A Red-Rose Chain by Seanan McGuire (October Daye, #9)
Things are looking up.
For the first time in what feels like years, October “Toby” Daye has been able to pause long enough to take a breath and look at her life—and she likes what she sees. She has friends. She has allies. She has a squire to train and a King of Cats to love, and maybe, just maybe, she can let her guard down for a change.
Or not. When Queen Windermere’s seneschal is elf-shot and thrown into an enchanted sleep by agents from the neighboring Kingdom of Silences, Toby finds herself in a role she never expected to play: that of a diplomat. She must travel to Portland, Oregon, to convince King Rhys of Silences not to go to war against the Mists. But nothing is that simple, and what October finds in Silences is worse than she would ever have imagined.
How far will Toby go when lives are on the line, and when allies both old and new are threatened by a force she had never expected to face again? How much is October willing to give up, and how much is she willing to change? In Faerie, what’s past is never really gone.
It’s just waiting for an opportunity to pounce.
TITLE: A Red-Rose Chain
AUTHOR: Seanan McGuire
PUBLISHER: Daw Books
LENGTH: 367 pages
GENRE: Fantasy, Urban Fantasy
Queer Rep Summary: Lesbian/Sapphic Secondary Character(s), Gay/Achillean Minor Character(s), Trans Secondary Character(s).
A RED-ROSE CHAIN features a villain who uses the letter of the law to shred the spirit of the law until it is something tortured, mutilated, and utterly unrecognizable. Toby has three days to prevent a war, but discovers some prices are too high to pay, even for peace.
There’s something kind of glorious in an utterly reprehensible villain. Someone presented at first as having done something bad, as being an antagonist, and then as the story builds and events unfold it becomes clear that they had so many opportunities to be good and instead decided to be cruel. There’s a twisted logic to it, something horribly consistent about it. Where the rules they found themselves with and what they’re willing to do means that in order to feel in control they extend pain, horror, and fear to everyone in their reach. The villain here is someone who by all the standards of Faerie could’ve had a quiet and good life, and instead decided to make everyone else miserable to fit his own agenda. By the time we get involved there is no question of the depths of his cruelty, only how much we could bear to learn in one book. He’s a villain by dint of never having enough, always wanting more, especially when “more” means that other people lose. I love this book, I hate the villain, and I like the ending.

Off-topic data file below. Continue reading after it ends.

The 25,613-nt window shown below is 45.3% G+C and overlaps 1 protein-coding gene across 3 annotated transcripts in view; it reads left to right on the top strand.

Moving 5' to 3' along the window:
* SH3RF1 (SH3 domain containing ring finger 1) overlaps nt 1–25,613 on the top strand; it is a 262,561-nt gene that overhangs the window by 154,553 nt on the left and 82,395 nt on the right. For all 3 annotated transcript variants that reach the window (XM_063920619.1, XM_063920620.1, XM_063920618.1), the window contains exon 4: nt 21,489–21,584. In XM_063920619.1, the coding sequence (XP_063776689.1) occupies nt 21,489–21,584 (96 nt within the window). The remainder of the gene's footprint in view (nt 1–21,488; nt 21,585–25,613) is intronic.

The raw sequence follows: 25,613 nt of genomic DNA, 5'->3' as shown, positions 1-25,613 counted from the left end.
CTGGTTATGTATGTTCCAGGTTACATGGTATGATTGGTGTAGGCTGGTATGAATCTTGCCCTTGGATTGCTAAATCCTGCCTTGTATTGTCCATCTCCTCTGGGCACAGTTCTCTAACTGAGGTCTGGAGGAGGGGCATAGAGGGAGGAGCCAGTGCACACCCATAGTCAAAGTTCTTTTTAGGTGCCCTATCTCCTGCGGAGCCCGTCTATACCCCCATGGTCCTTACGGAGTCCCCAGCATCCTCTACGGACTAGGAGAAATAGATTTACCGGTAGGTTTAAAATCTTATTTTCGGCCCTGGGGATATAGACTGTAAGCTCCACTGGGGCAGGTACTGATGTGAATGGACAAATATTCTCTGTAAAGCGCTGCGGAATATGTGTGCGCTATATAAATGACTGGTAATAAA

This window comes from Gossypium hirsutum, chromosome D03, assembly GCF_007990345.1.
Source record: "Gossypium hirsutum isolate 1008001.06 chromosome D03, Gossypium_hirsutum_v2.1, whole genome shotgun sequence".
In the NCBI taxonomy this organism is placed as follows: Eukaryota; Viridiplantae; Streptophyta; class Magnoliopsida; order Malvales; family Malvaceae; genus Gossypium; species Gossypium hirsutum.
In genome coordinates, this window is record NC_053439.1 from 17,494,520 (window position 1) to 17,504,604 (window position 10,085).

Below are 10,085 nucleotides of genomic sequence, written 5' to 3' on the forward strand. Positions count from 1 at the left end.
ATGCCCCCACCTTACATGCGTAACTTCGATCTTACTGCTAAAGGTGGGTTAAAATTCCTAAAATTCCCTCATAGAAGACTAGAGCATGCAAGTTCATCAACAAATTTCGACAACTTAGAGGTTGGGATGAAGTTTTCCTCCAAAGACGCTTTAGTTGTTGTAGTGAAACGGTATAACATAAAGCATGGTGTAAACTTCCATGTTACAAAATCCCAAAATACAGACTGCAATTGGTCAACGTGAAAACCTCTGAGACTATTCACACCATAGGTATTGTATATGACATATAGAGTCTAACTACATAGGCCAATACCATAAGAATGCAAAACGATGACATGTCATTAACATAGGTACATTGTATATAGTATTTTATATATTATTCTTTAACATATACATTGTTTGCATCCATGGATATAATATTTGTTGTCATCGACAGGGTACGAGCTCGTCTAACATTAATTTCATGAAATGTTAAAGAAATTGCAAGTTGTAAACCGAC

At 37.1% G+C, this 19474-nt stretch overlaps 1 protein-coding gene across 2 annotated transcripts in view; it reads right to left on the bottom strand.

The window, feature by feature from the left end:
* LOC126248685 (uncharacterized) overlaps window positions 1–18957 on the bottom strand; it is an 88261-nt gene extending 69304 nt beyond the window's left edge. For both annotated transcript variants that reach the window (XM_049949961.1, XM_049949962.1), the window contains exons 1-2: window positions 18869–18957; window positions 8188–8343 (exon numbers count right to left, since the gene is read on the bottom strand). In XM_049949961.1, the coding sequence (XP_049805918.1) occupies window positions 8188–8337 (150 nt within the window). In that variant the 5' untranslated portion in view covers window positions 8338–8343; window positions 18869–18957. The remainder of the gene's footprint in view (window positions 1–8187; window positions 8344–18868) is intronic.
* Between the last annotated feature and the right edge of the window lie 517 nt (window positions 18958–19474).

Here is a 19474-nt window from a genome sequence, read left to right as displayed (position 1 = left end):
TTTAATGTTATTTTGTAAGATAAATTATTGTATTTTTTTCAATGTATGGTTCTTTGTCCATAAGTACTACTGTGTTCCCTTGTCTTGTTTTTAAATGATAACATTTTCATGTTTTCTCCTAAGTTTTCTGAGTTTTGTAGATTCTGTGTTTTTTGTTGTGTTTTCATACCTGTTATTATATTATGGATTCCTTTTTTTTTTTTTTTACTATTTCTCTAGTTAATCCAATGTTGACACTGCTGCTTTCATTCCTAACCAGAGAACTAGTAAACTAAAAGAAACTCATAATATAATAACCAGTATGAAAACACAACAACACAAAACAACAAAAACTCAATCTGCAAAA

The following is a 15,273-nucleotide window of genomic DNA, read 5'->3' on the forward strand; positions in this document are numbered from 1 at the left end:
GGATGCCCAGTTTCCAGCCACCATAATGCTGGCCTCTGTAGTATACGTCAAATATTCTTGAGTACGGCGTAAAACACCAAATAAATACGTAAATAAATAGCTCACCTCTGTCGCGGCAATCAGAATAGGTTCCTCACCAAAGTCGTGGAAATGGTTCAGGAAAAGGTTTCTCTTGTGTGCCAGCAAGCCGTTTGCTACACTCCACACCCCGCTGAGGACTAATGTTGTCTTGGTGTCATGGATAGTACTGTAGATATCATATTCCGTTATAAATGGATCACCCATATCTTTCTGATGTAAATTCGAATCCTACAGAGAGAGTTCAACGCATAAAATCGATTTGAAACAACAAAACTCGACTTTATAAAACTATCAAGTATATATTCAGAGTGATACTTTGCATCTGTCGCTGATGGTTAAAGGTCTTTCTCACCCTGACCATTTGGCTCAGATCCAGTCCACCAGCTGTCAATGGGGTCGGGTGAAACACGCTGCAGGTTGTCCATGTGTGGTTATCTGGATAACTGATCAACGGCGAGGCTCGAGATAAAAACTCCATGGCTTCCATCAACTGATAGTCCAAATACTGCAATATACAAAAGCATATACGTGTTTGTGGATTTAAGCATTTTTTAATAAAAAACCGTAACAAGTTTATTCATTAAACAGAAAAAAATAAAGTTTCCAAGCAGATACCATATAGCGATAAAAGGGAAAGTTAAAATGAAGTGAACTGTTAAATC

This wraps up a few major things left hanging from previous books. While the conditions for it the main storyline were set up previously, the inciting incident and all that follows are unique to this book, with some things introduced and resolved here. This is not the last book and there are definitely some things for later books to resolve. This is Toby’s series and she is still the narrator. Most of the plot would make sense if someone started with this and didn’t know about the rest of the series. The things that are necessary I explained pretty well, and because the rather dramatic inciting incident happens at the start of the book and is the kind of thing that would make sense even without the rest of the series, do do think someone could enjoy this if they picked it up at random. This is now deep enough in the series that I understand why someone might try to start partway through even though I don’t recommend it, but this feels like it’s definitely in the middle of an arc in the series. If you’re determined to begin in the middle, this represents a significant enough change in the status quo that it might be a good landing place. If I’m right about the cadence of the series either this or its direct sequel will probably be the kind of pivot point that would let someone join the series here without too much trouble.
I have a few thoughts about the course of the series. This mentions something left hanging at the end of ONE SALT SEA that hasn’t been resolved yet, in a way that feels to me like a nudge to confirm that the author hasn’t forgotten about it, but in a way that works either as a reminder or a brief introduction to that bit of backstory if someone decided to start here. I am keeping my eye a few things that were put on pause for a specific duration that feel like their time is almost up, but I don’t know how quickly time will move between this book and the next. I guess that either next book or two books away will be the time, and I’m looking forward to seeing if I’m right.
CW for ableist language (minor), bigotry in a fantasy setting, racism in a fantasy setting, eugenics in a fantasy setting, grief, addiction, blood, violence, medical trauma, self harm, physical abuse (not depicted), child abuse (not depicted), torture, animal death.